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This study aims to analyse consumers' preferences for domestic chicken cut parts and the premium they are willing to pay for the various parts using data from a contingent…
This study aims to analyse consumers' preferences for domestic chicken cut parts and the premium they are willing to pay for the various parts using data from a contingent valuation survey of individual chicken meat consumers in the Kumasi Metropolitan Area of Ghana.
The willingness to pay premiums are obtained using the double-bounded dichotomous choice approach. Determinants of the consumers' willingness to pay amounts are identified through a multivariate Tobit regression analysis.
The study finds that the wing is the most preferred chicken part by the consumers followed by the thighs. All consumers who express interest in a particular domestic chicken cut part are willing to pay a premium. Age, sex, years of formal education, household size and income level of the consumers as well as convenience, product availability and perceived wholesomeness of the product are identified as the key factors that influence the willingness to pay amounts.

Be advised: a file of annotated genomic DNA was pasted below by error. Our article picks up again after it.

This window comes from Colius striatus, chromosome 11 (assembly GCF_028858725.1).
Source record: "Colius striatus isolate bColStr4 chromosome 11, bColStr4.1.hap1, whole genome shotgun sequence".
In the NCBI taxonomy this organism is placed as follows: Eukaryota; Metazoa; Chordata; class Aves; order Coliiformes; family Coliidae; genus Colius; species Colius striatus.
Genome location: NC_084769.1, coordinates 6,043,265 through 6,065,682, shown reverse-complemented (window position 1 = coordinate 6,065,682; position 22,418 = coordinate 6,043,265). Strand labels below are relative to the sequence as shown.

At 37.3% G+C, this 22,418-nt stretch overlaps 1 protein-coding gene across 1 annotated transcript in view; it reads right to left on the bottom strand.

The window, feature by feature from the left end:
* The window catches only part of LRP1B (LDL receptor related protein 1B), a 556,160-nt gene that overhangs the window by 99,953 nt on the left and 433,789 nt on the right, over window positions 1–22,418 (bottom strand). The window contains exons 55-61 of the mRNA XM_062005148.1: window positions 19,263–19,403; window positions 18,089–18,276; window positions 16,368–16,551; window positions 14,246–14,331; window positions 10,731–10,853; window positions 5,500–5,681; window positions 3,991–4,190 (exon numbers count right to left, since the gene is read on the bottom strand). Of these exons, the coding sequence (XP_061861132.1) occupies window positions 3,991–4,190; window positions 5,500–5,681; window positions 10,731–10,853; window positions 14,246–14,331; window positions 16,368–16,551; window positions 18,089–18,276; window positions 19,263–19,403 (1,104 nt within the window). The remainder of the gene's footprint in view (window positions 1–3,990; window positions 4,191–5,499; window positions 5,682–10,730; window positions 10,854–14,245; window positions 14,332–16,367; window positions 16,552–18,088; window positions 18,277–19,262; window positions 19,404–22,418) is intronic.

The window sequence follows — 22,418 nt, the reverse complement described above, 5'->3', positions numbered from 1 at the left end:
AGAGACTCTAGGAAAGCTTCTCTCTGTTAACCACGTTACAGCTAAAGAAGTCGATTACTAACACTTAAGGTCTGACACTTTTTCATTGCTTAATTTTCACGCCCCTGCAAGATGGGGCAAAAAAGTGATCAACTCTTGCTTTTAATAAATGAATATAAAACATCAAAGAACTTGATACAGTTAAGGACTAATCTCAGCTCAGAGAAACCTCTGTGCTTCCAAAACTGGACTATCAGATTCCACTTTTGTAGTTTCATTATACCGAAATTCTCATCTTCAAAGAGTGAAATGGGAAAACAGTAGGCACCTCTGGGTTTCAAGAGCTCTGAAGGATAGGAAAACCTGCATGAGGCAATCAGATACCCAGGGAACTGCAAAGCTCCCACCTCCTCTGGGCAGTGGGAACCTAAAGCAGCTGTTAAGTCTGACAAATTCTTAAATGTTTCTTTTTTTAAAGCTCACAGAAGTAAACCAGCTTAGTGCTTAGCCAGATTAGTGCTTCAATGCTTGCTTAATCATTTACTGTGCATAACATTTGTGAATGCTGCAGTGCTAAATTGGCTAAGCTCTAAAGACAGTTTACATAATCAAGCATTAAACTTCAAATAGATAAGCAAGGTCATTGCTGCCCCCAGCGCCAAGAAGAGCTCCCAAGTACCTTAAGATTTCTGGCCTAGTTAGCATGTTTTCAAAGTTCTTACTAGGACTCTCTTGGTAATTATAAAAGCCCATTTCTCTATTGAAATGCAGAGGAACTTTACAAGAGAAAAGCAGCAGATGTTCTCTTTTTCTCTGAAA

The findings and recommendations of this study could serve as a guide to domestic poultry meat producers and investors in Ghana and other developing countries on how to process or package the meat for the market or consumers. This could further contribute to policy formulation regarding the development of the domestic poultry meat industry.
The uniqueness of this study is seen in the contributions it makes to the literature on consumer preferences and willingness to pay for chicken cut parts from a developing country perspective where the market for these products is virtually non-existent.